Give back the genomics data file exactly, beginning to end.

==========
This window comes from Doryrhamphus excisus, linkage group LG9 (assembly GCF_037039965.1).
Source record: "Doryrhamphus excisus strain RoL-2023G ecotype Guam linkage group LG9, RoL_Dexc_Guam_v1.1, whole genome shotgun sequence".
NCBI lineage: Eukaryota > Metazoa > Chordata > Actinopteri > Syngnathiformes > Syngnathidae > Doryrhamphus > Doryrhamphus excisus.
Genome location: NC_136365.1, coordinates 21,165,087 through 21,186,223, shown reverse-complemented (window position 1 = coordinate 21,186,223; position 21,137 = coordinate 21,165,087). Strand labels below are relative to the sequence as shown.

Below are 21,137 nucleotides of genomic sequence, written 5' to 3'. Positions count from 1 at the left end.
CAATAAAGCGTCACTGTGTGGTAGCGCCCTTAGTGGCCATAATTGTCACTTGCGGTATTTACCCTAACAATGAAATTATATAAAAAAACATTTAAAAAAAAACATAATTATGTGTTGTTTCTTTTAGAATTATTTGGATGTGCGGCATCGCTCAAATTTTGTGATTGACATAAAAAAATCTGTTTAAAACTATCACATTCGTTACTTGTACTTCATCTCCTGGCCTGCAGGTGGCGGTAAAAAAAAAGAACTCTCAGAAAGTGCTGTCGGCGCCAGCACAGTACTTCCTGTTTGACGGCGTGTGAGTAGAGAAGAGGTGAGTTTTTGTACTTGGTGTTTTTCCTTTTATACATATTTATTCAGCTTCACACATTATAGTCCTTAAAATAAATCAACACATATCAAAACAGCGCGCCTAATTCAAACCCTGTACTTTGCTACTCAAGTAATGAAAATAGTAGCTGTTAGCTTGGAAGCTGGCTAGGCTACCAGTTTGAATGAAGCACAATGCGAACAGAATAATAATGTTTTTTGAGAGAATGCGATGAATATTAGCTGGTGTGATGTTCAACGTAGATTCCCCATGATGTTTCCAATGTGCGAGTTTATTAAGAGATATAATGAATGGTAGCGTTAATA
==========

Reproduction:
This window comes from Doryrhamphus excisus, linkage group LG9 (assembly GCF_037039965.1).
Source record: "Doryrhamphus excisus strain RoL-2023G ecotype Guam linkage group LG9, RoL_Dexc_Guam_v1.1, whole genome shotgun sequence".
NCBI lineage: Eukaryota > Metazoa > Chordata > Actinopteri > Syngnathiformes > Syngnathidae > Doryrhamphus > Doryrhamphus excisus.
Genome location: NC_136365.1, coordinates 21,165,087 through 21,186,223, shown reverse-complemented (window position 1 = coordinate 21,186,223; position 21,137 = coordinate 21,165,087). Strand labels below are relative to the sequence as shown.

Below are 21,137 nucleotides of genomic sequence, written 5' to 3'. Positions count from 1 at the left end.
CAATAAAGCGTCACTGTGTGGTAGCGCCCTTAGTGGCCATAATTGTCACTTGCGGTATTTACCCTAACAATGAAATTATATAAAAAAACATTTAAAAAAAAACATAATTATGTGTTGTTTCTTTTAGAATTATTTGGATGTGCGGCATCGCTCAAATTTTGTGATTGACATAAAAAAATCTGTTTAAAACTATCACATTCGTTACTTGTACTTCATCTCCTGGCCTGCAGGTGGCGGTAAAAAAAAAGAACTCTCAGAAAGTGCTGTCGGCGCCAGCACAGTACTTCCTGTTTGACGGCGTGTGAGTAGAGAAGAGGTGAGTTTTTGTACTTGGTGTTTTTCCTTTTATACATATTTATTCAGCTTCACACATTATAGTCCTTAAAATAAATCAACACATATCAAAACAGCGCGCCTAATTCAAACCCTGTACTTTGCTACTCAAGTAATGAAAATAGTAGCTGTTAGCTTGGAAGCTGGCTAGGCTACCAGTTTGAATGAAGCACAATGCGAACAGAATAATAATGTTTTTTGAGAGAATGCGATGAATATTAGCTGGTGTGATGTTCAACGTAGATTCCCCATGATGTTTCCAATGTGCGAGTTTATTAAGAGATATAATGAATGGTAGCGTTAATA